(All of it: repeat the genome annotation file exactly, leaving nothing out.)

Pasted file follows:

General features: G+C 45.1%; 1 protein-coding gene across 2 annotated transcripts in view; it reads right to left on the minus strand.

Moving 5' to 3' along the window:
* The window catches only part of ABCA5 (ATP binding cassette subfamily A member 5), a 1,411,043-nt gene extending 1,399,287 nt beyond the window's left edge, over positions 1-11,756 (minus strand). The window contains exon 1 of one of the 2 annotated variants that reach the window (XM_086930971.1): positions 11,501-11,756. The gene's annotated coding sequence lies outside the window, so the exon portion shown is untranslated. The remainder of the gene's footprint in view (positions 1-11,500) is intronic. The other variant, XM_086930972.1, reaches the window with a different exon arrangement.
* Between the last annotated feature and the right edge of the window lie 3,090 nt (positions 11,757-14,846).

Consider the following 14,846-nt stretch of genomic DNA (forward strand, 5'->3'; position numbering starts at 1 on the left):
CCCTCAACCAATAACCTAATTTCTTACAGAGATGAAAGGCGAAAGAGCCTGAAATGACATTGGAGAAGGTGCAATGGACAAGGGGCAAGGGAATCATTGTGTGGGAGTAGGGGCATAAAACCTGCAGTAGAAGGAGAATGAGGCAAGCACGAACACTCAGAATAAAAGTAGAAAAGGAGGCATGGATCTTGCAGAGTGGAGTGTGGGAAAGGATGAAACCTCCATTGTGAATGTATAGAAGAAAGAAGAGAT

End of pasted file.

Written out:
General features: G+C 45.1%; 1 protein-coding gene across 2 annotated transcripts in view; it reads right to left on the minus strand.

Moving 5' to 3' along the window:
* The window catches only part of ABCA5 (ATP binding cassette subfamily A member 5), a 1,411,043-nt gene extending 1,399,287 nt beyond the window's left edge, over positions 1-11,756 (minus strand). The window contains exon 1 of one of the 2 annotated variants that reach the window (XM_086930971.1): positions 11,501-11,756. The gene's annotated coding sequence lies outside the window, so the exon portion shown is untranslated. The remainder of the gene's footprint in view (positions 1-11,500) is intronic. The other variant, XM_086930972.1, reaches the window with a different exon arrangement.
* Between the last annotated feature and the right edge of the window lie 3,090 nt (positions 11,757-14,846).

Consider the following 14,846-nt stretch of genomic DNA (forward strand, 5'->3'; position numbering starts at 1 on the left):
CCCTCAACCAATAACCTAATTTCTTACAGAGATGAAAGGCGAAAGAGCCTGAAATGACATTGGAGAAGGTGCAATGGACAAGGGGCAAGGGAATCATTGTGTGGGAGTAGGGGCATAAAACCTGCAGTAGAAGGAGAATGAGGCAAGCACGAACACTCAGAATAAAAGTAGAAAAGGAGGCATGGATCTTGCAGAGTGGAGTGTGGGAAAGGATGAAACCTCCATTGTGAATGTATAGAAGAAAGAAGAGAT